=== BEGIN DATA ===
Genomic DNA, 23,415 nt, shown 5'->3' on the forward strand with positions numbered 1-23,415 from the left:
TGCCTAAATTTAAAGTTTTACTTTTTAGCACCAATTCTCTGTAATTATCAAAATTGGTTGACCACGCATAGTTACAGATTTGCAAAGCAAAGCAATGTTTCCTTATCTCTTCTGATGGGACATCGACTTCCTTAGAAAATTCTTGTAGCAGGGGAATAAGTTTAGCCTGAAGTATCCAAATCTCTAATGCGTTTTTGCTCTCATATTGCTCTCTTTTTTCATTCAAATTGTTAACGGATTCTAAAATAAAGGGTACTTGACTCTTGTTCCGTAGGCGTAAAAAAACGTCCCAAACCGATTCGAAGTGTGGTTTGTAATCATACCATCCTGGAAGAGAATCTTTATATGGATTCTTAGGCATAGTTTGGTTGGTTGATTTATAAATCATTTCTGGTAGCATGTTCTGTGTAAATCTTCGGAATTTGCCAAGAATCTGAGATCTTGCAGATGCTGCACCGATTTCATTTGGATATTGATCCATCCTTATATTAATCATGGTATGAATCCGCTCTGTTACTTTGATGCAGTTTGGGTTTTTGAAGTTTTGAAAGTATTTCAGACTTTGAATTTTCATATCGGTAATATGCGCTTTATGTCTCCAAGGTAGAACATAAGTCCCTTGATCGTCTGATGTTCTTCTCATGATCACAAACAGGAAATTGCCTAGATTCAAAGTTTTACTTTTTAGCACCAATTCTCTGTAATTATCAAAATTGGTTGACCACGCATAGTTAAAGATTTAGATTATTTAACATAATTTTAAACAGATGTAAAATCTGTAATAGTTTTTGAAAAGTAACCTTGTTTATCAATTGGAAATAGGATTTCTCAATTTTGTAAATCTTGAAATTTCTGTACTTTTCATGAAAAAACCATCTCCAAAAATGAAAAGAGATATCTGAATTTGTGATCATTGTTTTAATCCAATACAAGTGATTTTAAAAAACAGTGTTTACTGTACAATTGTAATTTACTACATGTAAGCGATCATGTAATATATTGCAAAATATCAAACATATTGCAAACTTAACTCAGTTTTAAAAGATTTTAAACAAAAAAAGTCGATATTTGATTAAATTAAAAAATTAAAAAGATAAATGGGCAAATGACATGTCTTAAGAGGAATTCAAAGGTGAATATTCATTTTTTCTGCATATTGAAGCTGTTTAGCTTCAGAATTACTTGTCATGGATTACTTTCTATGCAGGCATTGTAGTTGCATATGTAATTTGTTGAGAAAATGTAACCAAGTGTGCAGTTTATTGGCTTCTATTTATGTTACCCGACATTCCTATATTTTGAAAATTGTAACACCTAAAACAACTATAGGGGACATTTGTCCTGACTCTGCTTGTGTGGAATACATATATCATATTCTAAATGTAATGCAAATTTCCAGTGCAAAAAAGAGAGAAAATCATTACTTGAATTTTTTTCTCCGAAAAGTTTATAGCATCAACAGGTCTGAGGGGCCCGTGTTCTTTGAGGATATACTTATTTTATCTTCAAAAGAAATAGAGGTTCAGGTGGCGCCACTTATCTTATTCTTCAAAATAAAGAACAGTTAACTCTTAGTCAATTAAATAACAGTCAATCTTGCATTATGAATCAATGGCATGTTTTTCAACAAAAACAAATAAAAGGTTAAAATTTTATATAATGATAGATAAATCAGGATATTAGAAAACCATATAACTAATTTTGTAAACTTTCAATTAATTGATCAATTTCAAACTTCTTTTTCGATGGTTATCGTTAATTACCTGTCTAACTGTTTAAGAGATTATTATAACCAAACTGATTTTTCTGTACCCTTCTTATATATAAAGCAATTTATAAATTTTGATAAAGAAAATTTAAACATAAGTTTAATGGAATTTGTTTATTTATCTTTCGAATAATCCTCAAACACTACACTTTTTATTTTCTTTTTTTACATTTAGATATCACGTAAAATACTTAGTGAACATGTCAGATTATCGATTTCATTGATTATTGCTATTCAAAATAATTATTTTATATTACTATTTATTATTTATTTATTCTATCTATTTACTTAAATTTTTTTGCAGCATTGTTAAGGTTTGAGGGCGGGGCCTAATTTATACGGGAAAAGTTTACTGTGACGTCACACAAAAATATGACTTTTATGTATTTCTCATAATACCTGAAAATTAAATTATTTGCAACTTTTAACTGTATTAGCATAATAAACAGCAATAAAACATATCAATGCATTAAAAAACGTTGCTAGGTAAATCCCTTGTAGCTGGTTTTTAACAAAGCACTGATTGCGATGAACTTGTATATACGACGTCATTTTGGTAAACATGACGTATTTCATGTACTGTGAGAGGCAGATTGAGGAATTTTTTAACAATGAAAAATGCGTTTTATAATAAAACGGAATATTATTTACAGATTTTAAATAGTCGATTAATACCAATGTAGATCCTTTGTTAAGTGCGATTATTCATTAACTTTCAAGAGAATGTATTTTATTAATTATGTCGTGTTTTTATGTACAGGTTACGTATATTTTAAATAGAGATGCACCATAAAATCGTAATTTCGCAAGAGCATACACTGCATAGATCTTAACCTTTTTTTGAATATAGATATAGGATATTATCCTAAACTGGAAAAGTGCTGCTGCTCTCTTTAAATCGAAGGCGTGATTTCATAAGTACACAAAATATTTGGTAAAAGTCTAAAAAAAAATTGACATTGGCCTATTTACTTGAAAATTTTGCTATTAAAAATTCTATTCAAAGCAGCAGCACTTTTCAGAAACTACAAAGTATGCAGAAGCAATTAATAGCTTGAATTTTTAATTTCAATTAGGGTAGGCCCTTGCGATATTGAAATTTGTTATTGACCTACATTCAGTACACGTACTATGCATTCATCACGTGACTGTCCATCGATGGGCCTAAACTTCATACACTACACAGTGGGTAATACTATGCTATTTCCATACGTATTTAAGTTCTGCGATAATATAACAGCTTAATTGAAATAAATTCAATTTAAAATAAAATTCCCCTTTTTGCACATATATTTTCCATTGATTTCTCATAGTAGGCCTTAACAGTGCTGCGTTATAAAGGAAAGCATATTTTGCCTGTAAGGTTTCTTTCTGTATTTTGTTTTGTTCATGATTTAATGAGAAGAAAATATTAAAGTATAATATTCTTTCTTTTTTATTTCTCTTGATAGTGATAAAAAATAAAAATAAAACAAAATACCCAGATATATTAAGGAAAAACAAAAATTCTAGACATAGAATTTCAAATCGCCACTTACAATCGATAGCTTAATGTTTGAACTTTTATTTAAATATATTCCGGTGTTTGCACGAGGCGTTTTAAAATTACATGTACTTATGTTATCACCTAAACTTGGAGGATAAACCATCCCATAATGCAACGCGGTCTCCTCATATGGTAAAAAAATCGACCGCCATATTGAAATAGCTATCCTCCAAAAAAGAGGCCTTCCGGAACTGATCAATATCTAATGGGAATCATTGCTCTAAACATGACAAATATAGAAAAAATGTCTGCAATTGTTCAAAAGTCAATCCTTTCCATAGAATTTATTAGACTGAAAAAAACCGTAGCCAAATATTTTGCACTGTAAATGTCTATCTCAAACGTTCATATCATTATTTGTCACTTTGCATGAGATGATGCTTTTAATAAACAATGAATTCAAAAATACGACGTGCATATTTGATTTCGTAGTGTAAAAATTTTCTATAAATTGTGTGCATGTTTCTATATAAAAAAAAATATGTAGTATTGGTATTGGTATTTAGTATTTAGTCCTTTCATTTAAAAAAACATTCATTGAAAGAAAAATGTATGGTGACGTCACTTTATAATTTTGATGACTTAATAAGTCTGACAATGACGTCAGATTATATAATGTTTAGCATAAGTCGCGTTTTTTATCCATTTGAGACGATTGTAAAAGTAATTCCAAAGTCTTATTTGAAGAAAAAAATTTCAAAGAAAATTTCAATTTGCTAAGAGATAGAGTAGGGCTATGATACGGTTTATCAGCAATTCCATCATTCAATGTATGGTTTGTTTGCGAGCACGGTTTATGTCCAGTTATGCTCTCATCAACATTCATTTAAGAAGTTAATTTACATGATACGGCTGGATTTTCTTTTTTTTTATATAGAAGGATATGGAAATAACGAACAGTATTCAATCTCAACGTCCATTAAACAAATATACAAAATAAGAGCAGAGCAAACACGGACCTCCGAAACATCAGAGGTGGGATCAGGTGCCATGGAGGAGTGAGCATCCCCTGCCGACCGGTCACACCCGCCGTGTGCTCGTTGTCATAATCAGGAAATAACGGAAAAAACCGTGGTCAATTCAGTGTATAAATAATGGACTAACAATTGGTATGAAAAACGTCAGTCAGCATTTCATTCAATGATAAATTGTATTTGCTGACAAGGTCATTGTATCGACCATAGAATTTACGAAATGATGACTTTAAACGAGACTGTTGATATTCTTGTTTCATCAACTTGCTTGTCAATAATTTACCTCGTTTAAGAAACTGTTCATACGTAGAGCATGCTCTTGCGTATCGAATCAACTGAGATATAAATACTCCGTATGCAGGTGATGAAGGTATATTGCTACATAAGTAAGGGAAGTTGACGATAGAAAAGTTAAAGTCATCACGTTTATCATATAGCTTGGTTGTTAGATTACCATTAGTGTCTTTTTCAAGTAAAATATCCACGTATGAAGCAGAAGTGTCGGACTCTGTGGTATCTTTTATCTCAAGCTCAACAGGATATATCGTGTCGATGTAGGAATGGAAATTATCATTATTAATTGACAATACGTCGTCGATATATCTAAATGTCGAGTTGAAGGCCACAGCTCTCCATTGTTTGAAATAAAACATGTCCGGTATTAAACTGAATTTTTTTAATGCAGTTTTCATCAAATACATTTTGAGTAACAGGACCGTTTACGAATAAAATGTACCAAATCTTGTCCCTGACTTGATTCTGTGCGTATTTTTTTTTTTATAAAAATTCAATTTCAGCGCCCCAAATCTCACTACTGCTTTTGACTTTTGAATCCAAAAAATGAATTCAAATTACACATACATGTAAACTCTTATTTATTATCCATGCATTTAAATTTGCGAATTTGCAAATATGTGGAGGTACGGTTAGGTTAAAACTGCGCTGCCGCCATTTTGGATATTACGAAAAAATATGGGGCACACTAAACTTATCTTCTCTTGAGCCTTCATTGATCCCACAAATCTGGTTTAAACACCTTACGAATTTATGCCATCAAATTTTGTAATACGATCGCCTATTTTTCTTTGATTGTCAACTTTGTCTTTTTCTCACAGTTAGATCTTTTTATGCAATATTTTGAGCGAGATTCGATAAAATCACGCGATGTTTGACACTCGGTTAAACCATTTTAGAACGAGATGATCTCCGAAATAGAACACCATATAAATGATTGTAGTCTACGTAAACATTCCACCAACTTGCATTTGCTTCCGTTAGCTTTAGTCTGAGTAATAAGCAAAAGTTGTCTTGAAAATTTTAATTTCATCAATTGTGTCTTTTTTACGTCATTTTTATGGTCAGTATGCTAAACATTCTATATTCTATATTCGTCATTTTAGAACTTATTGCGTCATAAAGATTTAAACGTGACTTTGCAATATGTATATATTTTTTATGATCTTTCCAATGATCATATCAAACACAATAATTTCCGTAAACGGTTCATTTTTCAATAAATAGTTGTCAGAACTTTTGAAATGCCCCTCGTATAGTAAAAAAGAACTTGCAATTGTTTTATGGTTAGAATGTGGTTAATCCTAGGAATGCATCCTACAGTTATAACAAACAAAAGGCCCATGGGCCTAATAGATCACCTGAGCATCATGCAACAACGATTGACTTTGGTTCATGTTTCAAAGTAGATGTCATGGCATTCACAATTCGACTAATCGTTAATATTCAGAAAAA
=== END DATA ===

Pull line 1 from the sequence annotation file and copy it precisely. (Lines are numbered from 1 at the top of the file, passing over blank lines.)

Genomic DNA, 23,415 nt, shown 5'->3' on the forward strand with positions numbered 1-23,415 from the left: